Why I’m Glad Obama Is Not Gay

Obama Pride

by Julie Hall at ProgressiveKid

Thank god almighty we are free at last from white-president gridlock. In America now you can be black (technically biracial) and become president. This spanking new reality is genuine progress. It is progress for civil rights, for black Americans, for white Americans, for all Americans, and for world citizens everywhere. It is a gigantic symbol that race is losing currency as a reason for bigotry, and that is something to smile about.

But although bigotry took a hard kick to the gut on November 4, 2008, it caught its breath quickly and assuredly in America that day when voters banned gay marriage in California, Florida, and Arizona and banned adoptions and foster parenting by unmarried couples in Arkansas. So, while I’m glad Obama happens to be black, I’m grateful he is not gay because he would not be our President (-elect) if he were. Continue reading

Refugees from Planet Earth

refugeesby Sarah at ProgressiveKid

War, disease, economic devastation, and catastrophic geologic and climate events create refugees every day. According to the U.S. Committee for Refugees and Immigrants’  World Refugee Survey 2008, worldwide there are currently over 14 million. An additional 25 million people are displaced internally and so are not considered in refugee totals. In the Democratic Republic of Congo alone, the advances of Tutsi Rebels have displaced 200,000 people since August.

But those are just numbers. And they’re so big, it’s hard to understand what they even mean on a personal level, to the people who are refugees—and to the people who are not. Continue reading

Clean Coal’s Dirty Little Secret

By Sarah at ProgressiveKid

Both President-Elect Obama and his former opponent John McCain endorsed “clean coal” as an important element of their energy plans. But “clean coal” is a fairy tale with a very bad ending, as in the Big Bad Wolf eats and digests Little Red Riding Hood and belches out a black cloud afterward. Continue reading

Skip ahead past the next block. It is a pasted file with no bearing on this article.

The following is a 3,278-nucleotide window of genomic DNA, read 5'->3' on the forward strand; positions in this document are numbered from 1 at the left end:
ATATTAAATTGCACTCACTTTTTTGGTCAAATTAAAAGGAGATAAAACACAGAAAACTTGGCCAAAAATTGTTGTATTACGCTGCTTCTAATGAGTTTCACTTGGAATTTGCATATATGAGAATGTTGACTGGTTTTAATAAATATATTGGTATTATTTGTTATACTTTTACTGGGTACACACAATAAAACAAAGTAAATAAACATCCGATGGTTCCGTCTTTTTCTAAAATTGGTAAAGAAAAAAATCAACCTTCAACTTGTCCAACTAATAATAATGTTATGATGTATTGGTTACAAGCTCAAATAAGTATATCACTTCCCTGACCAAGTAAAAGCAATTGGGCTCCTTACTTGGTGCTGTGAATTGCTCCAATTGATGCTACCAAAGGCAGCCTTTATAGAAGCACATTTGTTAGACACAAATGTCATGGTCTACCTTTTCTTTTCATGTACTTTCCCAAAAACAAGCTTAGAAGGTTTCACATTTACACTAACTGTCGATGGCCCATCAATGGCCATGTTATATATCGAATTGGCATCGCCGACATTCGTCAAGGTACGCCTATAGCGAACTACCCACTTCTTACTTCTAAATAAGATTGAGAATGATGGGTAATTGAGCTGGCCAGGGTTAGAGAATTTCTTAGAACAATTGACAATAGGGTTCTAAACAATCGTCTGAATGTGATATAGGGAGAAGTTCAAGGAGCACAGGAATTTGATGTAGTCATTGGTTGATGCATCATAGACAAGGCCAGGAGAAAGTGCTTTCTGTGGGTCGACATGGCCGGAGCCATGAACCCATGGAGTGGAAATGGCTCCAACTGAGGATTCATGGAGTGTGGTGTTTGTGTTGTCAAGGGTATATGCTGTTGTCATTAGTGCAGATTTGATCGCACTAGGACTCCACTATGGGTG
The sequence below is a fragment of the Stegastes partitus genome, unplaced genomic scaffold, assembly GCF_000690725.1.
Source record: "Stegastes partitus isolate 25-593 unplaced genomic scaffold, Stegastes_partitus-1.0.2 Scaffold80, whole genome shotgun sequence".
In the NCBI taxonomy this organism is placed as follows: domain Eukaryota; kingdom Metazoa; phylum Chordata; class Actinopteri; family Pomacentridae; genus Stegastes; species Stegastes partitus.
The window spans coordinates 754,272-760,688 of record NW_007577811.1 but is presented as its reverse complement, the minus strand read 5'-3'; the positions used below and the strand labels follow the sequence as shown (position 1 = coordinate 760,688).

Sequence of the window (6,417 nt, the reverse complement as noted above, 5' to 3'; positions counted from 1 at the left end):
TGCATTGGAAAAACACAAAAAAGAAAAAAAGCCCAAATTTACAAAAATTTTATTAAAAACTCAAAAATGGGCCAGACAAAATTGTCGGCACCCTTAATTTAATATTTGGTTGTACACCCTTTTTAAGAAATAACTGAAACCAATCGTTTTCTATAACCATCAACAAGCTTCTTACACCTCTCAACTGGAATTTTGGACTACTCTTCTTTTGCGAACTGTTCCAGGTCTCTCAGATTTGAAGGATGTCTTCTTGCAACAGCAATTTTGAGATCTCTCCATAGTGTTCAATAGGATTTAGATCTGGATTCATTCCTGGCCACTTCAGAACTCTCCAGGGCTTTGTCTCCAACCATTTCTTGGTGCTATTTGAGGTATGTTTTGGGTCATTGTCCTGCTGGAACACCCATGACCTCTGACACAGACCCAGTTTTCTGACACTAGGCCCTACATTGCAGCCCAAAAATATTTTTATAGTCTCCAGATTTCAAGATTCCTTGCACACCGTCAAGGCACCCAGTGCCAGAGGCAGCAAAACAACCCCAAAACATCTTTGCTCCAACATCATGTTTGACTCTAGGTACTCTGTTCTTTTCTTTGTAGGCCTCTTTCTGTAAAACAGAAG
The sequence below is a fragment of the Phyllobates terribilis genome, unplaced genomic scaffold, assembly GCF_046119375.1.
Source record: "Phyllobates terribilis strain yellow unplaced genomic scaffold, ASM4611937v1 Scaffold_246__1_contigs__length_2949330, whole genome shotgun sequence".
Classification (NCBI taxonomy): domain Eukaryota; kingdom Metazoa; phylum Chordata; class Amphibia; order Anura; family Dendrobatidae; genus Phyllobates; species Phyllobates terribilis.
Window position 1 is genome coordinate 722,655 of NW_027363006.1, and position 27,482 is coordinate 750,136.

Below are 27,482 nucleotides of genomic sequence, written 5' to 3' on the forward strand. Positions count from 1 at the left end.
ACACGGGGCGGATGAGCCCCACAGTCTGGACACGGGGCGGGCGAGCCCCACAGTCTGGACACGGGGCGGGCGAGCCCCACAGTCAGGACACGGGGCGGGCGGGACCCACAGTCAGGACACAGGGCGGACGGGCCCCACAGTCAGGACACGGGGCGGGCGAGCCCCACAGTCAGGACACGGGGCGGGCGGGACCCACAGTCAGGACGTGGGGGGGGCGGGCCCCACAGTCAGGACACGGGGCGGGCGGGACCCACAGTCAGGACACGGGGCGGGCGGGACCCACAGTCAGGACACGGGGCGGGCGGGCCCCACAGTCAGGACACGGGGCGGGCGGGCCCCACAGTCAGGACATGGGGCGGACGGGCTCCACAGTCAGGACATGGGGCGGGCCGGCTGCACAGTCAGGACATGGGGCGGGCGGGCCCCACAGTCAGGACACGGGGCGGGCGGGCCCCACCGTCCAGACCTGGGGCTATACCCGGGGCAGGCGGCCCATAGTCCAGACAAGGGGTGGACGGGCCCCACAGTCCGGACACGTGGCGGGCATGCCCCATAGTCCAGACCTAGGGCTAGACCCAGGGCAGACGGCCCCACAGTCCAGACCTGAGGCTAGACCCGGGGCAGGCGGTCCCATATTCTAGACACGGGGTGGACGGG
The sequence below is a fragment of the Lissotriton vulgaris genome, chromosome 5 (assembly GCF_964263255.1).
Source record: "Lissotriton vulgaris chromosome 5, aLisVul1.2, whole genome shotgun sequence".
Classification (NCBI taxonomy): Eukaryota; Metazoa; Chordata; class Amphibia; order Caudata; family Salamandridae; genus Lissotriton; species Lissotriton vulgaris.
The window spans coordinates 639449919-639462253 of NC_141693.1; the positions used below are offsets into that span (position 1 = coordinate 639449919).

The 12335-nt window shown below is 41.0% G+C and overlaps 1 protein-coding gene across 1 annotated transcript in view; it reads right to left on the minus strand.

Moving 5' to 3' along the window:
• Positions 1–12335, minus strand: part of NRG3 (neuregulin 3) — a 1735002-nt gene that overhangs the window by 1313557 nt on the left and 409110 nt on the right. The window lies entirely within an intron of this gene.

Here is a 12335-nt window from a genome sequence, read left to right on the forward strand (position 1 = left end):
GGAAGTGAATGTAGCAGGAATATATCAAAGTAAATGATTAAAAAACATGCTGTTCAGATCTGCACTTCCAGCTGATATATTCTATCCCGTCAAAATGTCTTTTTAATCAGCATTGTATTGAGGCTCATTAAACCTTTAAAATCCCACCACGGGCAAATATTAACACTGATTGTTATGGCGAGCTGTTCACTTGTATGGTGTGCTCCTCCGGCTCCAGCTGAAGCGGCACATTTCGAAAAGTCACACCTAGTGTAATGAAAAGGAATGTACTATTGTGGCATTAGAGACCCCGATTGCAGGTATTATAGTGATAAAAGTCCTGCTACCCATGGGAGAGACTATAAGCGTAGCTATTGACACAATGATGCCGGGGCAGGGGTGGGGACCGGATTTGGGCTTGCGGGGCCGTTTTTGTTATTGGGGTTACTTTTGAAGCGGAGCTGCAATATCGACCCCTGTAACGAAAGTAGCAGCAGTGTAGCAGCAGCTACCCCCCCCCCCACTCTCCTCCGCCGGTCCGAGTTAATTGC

Wolf in the Mirror: Recovery and Redemption

by Julie Hall at ProgressiveKid for Wolf Awareness Week

For me, wolves are easy to love, and hard not to cry about. For starters, they are beautiful animals—strong, smart, fast, muscular, lean, furry, and at times they smile. As a friend (and fellow pack member) of dogs, I feel a natural affinity with wolves too. Dogs are, after all, the likely descendants of wolves who became friendly with humans, to our mutual benefit (you toss me a bone, and I’ll guard the cave). But besides their aesthetic appeal and doggish familiarity, they reflect what I like best in me, and what I and the rest of my human clan exiled from our nature a long time ago—our free, clear, and purposeful animal selves. Continue reading

Beware the Chocolate Monsters: Keep Slave Labor Out of Halloween

by Julie Hall at ProgressiveKid

For most of us chocolate is a happy part of Halloween. It’s hands-down the best treat in the bag—so popular, in fact, that kids have to keep an eye on their chocolate-pilfering parents at this time of year. So, it’s especially ironic that this beloved sweet treat is a living nightmare for the children who are caught in the chocolate slave trade. Continue reading

A Green Lining to Economic Downturn

25 Green and Cheap Ways to Live

by Sarah Lane at ProgressiveKid

As the struggle in the economic markets rages on, you can feel confident that your family’s particular financial concerns are pretty much irrelevant in any specific plans to slow down the slide of our economy into a likely recession. We regular people (a.k.a. nongazillionaires) are simply going to have to take care of ourselves and each other. And when it comes down to it, making like Buddha and saying to yourself (I’m paraphrasing here), “I don’t have any control over it anyway,” might be the healthiest strategy in terms of your own emotional and mental health. Continue reading

Stand Up for Your Rites

Ritual in a Changing World

by Sarah Lane at ProgressiveKid

Ritual is good for all families. Researchers tell us that family rituals make people happier (S. Harrar 2003, p. 28) for one thing. And they find in family routines experienced by kids of four years of age predictors of academic achievement at age nine (Barbara Fiese 2000). But some of the rituals a lot of us grew up with don’t mesh with the values and goals of the green movement, or they seem alien or even devoid of meaning to people with an awakening sense of concern for the planet. For example, the unsustainable practice of giving or receiving oodles of Christmas gifts can make us feel heavy and unhappy. The Fourth of July emphasis on explosions feels uncomfortable in an age of climate change, forest fires, and dwindling wildlife.

So what’s a green family to do? Here are some rituals that greenies can agree on and use as the foundation for more personalized adaptations based on individual belief and culture: Continue reading

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